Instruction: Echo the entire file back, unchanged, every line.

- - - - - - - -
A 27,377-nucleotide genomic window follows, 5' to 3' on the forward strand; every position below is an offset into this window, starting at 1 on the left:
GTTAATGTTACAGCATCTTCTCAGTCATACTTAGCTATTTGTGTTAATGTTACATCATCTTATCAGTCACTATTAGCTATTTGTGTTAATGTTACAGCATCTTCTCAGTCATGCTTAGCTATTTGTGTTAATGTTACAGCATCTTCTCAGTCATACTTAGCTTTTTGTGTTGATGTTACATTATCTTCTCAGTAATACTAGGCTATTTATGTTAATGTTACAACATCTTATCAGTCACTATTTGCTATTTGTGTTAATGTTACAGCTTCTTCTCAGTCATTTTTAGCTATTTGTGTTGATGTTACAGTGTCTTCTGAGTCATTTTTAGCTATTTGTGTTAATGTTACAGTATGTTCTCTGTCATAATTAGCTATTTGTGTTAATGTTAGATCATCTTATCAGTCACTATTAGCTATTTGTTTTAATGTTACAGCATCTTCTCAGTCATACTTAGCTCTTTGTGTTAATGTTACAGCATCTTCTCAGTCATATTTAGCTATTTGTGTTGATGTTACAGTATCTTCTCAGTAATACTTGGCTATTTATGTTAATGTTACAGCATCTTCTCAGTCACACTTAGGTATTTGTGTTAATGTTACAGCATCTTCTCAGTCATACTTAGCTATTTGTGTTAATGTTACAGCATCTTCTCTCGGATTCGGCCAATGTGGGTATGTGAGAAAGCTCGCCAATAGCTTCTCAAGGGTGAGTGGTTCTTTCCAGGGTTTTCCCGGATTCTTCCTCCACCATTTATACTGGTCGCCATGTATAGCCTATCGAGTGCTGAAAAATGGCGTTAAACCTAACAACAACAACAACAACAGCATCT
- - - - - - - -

A 27,377-nucleotide genomic window follows, 5' to 3' on the forward strand; every position below is an offset into this window, starting at 1 on the left:
GTTAATGTTACAGCATCTTCTCAGTCATACTTAGCTATTTGTGTTAATGTTACATCATCTTATCAGTCACTATTAGCTATTTGTGTTAATGTTACAGCATCTTCTCAGTCATGCTTAGCTATTTGTGTTAATGTTACAGCATCTTCTCAGTCATACTTAGCTTTTTGTGTTGATGTTACATTATCTTCTCAGTAATACTAGGCTATTTATGTTAATGTTACAACATCTTATCAGTCACTATTTGCTATTTGTGTTAATGTTACAGCTTCTTCTCAGTCATTTTTAGCTATTTGTGTTGATGTTACAGTGTCTTCTGAGTCATTTTTAGCTATTTGTGTTAATGTTACAGTATGTTCTCTGTCATAATTAGCTATTTGTGTTAATGTTAGATCATCTTATCAGTCACTATTAGCTATTTGTTTTAATGTTACAGCATCTTCTCAGTCATACTTAGCTCTTTGTGTTAATGTTACAGCATCTTCTCAGTCATATTTAGCTATTTGTGTTGATGTTACAGTATCTTCTCAGTAATACTTGGCTATTTATGTTAATGTTACAGCATCTTCTCAGTCACACTTAGGTATTTGTGTTAATGTTACAGCATCTTCTCAGTCATACTTAGCTATTTGTGTTAATGTTACAGCATCTTCTCTCGGATTCGGCCAATGTGGGTATGTGAGAAAGCTCGCCAATAGCTTCTCAAGGGTGAGTGGTTCTTTCCAGGGTTTTCCCGGATTCTTCCTCCACCATTTATACTGGTCGCCATGTATAGCCTATCGAGTGCTGAAAAATGGCGTTAAACCTAACAACAACAACAACAACAGCATCT